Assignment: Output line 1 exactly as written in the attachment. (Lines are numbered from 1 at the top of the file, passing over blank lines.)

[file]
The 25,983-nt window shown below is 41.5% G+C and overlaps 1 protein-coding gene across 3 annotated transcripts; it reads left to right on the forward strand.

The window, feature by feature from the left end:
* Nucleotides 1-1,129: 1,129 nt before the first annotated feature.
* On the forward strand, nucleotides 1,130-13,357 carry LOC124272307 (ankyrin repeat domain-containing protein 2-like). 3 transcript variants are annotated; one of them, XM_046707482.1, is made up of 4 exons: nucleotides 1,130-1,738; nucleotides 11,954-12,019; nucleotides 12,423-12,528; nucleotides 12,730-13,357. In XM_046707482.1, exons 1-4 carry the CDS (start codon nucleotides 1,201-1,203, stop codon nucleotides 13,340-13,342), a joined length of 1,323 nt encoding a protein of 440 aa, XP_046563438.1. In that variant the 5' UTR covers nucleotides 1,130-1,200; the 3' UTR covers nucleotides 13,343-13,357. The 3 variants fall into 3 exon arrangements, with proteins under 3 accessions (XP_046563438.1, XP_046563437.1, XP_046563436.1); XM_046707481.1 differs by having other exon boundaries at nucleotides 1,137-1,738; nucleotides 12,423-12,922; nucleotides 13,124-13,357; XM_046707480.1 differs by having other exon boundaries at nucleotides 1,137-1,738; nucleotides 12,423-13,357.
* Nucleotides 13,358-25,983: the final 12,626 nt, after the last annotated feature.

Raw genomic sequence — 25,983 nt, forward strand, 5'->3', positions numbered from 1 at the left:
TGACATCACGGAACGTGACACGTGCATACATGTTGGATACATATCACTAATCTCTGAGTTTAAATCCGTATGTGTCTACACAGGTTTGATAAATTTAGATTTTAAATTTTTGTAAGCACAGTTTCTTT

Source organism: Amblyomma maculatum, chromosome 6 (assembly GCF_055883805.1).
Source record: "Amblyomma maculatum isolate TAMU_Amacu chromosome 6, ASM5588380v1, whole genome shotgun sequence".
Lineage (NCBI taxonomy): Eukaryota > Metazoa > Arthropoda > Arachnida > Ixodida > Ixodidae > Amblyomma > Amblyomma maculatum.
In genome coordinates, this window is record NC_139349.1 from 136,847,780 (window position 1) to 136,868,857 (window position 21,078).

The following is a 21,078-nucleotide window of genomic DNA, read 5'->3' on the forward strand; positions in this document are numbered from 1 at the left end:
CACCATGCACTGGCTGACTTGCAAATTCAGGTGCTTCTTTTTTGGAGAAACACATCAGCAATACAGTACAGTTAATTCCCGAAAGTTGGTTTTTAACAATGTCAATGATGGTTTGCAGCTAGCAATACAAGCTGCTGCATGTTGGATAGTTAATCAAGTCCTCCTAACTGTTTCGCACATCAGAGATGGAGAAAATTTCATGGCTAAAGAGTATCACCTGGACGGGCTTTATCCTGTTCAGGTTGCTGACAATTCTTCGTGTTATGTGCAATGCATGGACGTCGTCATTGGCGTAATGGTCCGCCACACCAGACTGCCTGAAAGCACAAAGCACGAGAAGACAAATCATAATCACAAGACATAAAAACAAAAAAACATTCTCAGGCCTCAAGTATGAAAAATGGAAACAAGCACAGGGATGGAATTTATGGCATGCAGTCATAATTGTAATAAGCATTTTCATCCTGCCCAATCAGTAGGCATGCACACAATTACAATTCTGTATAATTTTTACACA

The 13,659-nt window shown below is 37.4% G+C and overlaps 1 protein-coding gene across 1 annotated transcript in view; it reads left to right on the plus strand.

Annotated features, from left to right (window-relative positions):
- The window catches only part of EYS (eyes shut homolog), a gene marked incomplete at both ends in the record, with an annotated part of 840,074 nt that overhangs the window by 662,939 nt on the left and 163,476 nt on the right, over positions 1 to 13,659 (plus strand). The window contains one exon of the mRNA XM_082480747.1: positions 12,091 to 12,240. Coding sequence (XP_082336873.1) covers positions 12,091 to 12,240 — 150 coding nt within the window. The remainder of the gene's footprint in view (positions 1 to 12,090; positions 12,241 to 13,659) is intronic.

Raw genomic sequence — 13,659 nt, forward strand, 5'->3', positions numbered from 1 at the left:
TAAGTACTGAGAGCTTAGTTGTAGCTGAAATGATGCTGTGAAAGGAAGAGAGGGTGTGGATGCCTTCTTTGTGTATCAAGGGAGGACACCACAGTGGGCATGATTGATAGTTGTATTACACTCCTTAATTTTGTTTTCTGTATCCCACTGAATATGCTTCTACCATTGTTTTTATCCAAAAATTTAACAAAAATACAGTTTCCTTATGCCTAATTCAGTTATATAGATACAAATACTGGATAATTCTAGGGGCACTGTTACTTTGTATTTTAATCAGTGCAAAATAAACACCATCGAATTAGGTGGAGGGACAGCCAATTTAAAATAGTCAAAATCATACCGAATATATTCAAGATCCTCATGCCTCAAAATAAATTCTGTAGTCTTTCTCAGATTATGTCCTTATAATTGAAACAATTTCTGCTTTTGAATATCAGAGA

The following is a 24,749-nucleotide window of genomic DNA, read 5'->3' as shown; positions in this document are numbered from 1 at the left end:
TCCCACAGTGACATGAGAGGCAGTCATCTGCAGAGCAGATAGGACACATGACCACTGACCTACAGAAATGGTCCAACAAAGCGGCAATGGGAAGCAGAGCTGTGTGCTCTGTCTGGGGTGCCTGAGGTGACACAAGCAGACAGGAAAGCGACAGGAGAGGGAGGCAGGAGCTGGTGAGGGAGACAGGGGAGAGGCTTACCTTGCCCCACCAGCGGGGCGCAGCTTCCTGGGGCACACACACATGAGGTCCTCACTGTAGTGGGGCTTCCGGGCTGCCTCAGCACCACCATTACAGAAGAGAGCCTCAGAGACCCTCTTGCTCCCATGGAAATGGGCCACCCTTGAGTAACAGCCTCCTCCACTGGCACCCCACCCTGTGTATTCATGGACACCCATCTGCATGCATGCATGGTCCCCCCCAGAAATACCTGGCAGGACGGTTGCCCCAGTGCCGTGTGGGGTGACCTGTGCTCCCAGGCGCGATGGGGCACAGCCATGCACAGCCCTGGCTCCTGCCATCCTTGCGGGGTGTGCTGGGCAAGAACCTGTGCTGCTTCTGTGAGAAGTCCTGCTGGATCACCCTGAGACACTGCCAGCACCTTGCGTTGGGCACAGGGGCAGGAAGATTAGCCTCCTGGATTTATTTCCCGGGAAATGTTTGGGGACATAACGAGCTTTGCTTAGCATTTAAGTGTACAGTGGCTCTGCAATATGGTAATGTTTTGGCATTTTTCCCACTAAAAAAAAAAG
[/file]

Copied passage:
The 25,983-nt window shown below is 41.5% G+C and overlaps 1 protein-coding gene across 3 annotated transcripts; it reads left to right on the forward strand.